You are the owner of this article.
You have permission to edit this article.

BrightStone to triple services with new 140-acre campus

  • Updated
  • 0
  • 1 min to read

BrightStone will triple its capacity to serve adults with disabilities in Middle Tennessee over the next year with the opening of a new campus, which will be the first of its kind in the state.

Gov. Bill Lee and other elected officials, stakeholders and community members gathered Friday at the place where buildings will soon go up to celebrate new opportunities to come.

“You are helping to fund, bring resources, offer your time and your talents and your volunteerism to bring hope to families that they didn’t have before,” said BrightStone founder and Executive Director Brenda Hauk to the crowd. “Thank you for being a part of the hope of the future for [these] adults.”


BrightStone founder and executive director Brenda Hauk

The Franklin-based nonprofit, which provides job training and other services to adults with disabilities, currently serves about 40 individuals. BrightStone now owns a 140-acre piece of property on Columbia Pike on which it will construct its Land of Dreams campus, which will increase its capacity to about 120 students.

After paying off all debt on the property, the nonprofit has now raised over half of its nearly $19 million goal for phase one of the capital plan. This phase will include the construction of a center for learning, art and enterprise, and two student homes.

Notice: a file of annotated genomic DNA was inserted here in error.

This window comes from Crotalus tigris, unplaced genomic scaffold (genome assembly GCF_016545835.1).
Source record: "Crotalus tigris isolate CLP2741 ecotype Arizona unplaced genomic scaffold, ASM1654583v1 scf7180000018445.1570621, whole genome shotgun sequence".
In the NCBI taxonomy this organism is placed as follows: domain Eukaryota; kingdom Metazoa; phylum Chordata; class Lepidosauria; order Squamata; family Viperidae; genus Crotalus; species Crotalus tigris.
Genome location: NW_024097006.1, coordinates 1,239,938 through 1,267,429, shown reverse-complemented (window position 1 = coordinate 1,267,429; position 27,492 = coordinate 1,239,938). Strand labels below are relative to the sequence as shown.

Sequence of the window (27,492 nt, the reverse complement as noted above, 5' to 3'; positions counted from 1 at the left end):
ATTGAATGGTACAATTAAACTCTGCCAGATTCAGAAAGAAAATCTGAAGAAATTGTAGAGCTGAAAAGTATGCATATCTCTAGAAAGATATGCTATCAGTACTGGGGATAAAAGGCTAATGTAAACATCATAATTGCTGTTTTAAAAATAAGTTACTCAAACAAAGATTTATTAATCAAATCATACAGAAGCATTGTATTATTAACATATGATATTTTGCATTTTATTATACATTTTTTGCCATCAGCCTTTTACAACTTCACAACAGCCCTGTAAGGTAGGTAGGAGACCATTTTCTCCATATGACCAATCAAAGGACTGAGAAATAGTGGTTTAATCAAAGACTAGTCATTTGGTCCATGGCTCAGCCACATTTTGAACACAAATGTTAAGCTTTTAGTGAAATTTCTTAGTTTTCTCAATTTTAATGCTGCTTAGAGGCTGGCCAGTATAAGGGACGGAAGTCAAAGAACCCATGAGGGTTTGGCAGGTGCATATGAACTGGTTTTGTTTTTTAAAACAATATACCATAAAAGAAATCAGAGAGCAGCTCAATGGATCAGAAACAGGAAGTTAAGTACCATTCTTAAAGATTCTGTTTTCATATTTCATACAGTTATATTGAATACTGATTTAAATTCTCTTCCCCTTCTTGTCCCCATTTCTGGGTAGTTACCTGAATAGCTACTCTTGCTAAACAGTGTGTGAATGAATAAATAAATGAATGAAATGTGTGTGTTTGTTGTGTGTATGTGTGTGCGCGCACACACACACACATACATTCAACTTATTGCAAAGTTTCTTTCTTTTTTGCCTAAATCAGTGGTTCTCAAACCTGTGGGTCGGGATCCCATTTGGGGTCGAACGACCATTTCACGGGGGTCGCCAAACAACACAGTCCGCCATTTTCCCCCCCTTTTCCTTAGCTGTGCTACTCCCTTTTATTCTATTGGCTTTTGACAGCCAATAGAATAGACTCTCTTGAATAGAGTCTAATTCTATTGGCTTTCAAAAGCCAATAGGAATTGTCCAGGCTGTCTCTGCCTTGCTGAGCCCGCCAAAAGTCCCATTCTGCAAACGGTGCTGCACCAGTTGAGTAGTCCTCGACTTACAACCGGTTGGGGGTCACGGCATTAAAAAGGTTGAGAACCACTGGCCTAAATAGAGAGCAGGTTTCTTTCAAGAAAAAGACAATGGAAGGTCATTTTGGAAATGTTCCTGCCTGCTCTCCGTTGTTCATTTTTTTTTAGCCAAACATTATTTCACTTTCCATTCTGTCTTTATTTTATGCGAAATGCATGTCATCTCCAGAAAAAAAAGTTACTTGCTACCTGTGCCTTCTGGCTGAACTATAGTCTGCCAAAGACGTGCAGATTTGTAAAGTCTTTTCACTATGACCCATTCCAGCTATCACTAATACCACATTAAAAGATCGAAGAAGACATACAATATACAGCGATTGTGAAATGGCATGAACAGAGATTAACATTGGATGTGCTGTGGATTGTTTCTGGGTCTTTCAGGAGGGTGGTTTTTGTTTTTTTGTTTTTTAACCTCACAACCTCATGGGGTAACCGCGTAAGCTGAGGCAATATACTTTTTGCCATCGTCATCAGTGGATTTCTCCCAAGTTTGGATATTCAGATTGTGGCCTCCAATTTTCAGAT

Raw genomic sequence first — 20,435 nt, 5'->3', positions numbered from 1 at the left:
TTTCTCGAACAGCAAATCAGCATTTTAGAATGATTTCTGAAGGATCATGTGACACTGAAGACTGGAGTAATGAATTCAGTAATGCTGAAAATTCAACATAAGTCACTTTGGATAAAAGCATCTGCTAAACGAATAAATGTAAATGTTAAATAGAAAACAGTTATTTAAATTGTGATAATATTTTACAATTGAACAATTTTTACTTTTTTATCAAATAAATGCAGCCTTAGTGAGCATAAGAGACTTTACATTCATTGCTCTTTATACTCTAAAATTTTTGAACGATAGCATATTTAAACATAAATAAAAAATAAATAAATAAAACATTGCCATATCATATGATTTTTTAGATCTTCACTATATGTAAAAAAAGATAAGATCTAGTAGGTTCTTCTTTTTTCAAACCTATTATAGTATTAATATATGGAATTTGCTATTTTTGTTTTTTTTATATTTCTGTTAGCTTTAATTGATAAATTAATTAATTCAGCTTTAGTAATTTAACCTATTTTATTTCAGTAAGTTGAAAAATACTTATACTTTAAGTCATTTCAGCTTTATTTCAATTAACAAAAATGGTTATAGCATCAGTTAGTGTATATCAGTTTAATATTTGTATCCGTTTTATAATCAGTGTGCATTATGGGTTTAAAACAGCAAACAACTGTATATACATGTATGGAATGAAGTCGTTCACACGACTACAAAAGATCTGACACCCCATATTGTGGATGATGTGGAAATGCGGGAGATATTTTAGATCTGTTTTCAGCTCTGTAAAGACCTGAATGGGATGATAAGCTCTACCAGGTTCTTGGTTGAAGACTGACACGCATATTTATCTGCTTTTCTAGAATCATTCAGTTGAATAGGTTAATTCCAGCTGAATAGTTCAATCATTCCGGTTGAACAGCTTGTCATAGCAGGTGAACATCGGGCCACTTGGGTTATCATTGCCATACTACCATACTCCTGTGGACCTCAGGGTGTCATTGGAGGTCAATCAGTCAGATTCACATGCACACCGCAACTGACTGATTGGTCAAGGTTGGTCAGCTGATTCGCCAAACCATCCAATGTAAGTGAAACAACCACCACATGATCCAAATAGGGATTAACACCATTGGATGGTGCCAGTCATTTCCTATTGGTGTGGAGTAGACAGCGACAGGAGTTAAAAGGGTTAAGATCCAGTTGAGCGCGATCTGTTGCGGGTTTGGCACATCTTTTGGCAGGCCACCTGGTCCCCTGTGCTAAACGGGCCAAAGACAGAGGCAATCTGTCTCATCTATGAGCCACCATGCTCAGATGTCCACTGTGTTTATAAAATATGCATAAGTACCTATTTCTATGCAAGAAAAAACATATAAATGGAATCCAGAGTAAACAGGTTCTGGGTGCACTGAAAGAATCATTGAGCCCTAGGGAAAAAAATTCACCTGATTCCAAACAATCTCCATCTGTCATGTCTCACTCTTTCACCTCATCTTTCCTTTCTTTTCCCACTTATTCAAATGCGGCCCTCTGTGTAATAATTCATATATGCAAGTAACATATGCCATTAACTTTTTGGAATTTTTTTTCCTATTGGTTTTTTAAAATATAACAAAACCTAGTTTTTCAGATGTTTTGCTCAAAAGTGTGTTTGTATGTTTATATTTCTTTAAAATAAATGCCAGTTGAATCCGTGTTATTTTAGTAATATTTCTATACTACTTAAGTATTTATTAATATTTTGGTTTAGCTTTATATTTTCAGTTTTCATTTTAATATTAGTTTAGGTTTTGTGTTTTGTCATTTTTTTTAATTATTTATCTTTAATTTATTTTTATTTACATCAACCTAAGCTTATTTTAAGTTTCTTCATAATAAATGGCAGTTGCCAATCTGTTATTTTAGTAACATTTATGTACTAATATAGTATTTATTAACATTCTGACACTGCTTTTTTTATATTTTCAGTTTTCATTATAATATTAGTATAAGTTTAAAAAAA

Construction on these elements is scheduled to wrap up around September of 2022, allowing BrightStone to start serving its adults at the new location.

BrightStone board Chair Mike Cairnes said job opportunities for adults with disabilities were slim in Tennessee before BrightStone and continue to be slim today, but as a “courageous and visionary leader,” Hauk is contributing to a change in the narrative as she continues to expand the programs she started about 22 years ago.

“[The campus] will be a beacon for the rest of Tennessee and all over the United States,” Cairnes said.

State Sen. Jack Johnson, a BrightStone board member, and the governor echoed these sentiments.

“I often said that I want Tennessee to be a leader in this country. This is going to be an example to the country of what can happen,” Lee said. “The role that we play, you play in showing the world how it is that we can better serve a portion of our population that needs us to help them be their best and to be the highest contributors that they want to be and that we want them to be.”

For more information or to find out how to donate, visit

(0) comments

Welcome to the discussion.

Keep it Clean. Please avoid obscene, vulgar, lewd, racist or sexually-oriented language.
Don't Threaten. Threats of harming another person will not be tolerated.
Be Truthful. Don't knowingly lie about anyone or anything.
Be Nice. No racism, sexism or any sort of -ism that is degrading to another person.
Be Proactive. Use the 'Report' link on each comment to let us know of abusive posts.
Share with Us. We'd love to hear eyewitness accounts, the history behind an article.